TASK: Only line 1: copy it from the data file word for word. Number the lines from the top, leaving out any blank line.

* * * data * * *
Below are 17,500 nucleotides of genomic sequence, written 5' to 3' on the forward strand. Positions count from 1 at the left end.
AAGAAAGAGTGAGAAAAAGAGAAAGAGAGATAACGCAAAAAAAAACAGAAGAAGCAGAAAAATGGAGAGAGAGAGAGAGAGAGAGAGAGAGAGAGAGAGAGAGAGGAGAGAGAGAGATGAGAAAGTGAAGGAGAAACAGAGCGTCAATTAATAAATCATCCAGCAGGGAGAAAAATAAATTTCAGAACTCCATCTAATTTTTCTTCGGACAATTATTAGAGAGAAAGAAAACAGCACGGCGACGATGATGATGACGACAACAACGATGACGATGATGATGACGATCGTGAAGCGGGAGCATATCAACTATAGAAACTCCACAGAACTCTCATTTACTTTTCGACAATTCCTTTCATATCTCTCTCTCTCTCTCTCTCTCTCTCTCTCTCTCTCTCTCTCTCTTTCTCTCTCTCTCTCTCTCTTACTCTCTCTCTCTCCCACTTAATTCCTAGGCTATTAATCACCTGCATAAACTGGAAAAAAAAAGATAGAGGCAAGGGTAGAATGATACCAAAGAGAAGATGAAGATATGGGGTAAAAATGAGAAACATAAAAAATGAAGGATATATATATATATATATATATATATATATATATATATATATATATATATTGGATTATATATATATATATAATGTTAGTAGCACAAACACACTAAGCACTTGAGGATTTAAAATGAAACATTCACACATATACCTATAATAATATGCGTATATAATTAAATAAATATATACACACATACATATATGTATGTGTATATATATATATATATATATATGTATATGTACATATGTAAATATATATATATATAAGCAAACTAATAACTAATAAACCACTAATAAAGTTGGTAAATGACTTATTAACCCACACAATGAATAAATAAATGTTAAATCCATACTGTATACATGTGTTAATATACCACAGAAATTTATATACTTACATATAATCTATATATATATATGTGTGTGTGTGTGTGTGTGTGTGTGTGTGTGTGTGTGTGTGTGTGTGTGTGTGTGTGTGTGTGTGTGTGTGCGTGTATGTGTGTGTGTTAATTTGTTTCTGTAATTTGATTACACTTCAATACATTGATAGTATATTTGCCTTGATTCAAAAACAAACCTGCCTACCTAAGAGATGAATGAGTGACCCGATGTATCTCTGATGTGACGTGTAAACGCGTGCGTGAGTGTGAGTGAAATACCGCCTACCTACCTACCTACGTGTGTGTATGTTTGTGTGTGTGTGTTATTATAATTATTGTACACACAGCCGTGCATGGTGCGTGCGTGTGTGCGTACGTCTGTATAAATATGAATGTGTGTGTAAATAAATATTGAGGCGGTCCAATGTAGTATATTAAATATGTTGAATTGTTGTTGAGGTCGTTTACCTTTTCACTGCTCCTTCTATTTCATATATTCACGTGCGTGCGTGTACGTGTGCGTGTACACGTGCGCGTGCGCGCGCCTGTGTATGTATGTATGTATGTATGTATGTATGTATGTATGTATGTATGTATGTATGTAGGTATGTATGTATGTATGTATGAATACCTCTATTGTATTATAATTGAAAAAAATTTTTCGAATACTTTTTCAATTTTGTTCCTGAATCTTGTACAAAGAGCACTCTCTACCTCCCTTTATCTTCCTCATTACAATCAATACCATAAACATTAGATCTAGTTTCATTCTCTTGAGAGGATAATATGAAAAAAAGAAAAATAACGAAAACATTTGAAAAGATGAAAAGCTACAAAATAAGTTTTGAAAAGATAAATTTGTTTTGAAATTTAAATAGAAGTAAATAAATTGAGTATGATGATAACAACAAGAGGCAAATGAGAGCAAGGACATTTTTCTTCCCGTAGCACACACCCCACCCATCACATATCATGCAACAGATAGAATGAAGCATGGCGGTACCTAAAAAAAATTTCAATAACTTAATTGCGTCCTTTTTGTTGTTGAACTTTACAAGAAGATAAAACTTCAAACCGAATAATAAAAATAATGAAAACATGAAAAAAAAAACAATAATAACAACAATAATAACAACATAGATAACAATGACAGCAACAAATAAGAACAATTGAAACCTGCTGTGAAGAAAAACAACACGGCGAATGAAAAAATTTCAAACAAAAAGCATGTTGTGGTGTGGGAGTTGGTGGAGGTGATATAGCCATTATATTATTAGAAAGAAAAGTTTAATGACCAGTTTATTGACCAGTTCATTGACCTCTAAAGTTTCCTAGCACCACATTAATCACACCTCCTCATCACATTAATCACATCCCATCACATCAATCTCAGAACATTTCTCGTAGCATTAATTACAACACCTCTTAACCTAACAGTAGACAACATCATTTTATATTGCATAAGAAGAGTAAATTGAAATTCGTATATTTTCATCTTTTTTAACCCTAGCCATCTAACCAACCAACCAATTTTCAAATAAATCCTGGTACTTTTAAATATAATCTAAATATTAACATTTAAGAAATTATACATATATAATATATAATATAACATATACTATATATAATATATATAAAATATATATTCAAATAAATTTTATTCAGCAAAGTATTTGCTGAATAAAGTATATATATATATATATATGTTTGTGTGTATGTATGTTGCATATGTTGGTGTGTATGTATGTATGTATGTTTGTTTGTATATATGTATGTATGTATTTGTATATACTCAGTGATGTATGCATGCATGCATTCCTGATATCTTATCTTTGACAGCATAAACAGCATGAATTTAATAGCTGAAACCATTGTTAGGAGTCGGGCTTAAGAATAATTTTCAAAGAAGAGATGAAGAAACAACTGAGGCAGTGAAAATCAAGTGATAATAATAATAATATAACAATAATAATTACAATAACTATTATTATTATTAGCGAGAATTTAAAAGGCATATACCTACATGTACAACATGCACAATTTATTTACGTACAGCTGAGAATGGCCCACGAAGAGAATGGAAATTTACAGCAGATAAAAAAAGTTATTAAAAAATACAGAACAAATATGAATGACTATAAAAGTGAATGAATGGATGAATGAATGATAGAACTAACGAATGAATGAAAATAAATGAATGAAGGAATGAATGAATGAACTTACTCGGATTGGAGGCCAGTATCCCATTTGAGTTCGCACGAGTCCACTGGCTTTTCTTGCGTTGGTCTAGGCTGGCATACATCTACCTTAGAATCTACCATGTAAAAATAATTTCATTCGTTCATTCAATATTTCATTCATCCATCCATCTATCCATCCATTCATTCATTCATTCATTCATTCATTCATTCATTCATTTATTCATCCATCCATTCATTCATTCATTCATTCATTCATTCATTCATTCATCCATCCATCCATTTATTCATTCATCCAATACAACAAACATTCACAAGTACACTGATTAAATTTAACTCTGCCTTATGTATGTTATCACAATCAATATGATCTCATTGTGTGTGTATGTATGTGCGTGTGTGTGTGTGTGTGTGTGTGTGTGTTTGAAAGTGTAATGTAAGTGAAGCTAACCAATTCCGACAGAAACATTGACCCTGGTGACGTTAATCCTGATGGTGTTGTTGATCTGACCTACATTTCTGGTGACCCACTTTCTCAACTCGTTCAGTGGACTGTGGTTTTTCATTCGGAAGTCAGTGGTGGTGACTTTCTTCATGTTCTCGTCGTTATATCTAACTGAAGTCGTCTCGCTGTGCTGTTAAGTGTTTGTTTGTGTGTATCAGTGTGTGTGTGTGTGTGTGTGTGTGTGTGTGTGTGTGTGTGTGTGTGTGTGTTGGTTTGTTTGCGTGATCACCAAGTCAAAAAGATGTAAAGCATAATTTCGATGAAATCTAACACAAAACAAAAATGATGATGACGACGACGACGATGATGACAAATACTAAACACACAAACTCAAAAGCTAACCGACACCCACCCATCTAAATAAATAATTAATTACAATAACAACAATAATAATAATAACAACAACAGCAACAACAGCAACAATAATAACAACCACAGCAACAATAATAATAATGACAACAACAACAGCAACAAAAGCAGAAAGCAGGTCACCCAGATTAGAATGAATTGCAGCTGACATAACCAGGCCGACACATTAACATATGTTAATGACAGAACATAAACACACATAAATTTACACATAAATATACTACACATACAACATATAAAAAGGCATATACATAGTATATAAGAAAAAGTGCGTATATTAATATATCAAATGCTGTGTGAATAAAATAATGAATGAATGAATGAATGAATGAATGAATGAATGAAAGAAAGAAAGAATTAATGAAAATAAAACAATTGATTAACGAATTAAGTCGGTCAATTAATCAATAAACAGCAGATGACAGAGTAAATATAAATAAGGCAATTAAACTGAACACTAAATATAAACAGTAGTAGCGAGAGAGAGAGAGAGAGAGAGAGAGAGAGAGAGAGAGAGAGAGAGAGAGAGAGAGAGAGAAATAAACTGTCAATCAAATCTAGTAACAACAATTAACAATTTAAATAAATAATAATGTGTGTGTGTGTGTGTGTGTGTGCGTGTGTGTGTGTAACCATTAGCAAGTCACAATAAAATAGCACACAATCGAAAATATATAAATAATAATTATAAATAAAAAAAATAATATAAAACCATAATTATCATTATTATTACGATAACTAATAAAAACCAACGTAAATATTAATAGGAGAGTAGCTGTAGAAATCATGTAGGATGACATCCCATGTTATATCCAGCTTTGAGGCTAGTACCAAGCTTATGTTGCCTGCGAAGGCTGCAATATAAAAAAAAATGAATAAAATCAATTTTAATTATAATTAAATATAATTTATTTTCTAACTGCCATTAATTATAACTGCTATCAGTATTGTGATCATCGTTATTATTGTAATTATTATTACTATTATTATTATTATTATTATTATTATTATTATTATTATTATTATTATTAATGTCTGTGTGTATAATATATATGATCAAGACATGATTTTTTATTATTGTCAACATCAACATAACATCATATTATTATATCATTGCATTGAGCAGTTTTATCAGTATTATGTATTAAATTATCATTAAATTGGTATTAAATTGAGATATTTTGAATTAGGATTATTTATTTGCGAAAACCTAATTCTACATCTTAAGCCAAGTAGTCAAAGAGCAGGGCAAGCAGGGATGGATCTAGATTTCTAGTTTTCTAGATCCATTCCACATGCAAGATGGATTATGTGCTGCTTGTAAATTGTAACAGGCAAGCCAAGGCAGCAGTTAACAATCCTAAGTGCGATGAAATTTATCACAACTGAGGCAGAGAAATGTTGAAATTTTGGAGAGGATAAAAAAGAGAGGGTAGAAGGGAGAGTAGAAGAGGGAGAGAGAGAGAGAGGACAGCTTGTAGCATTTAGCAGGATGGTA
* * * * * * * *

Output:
Below are 17,500 nucleotides of genomic sequence, written 5' to 3' on the forward strand. Positions count from 1 at the left end.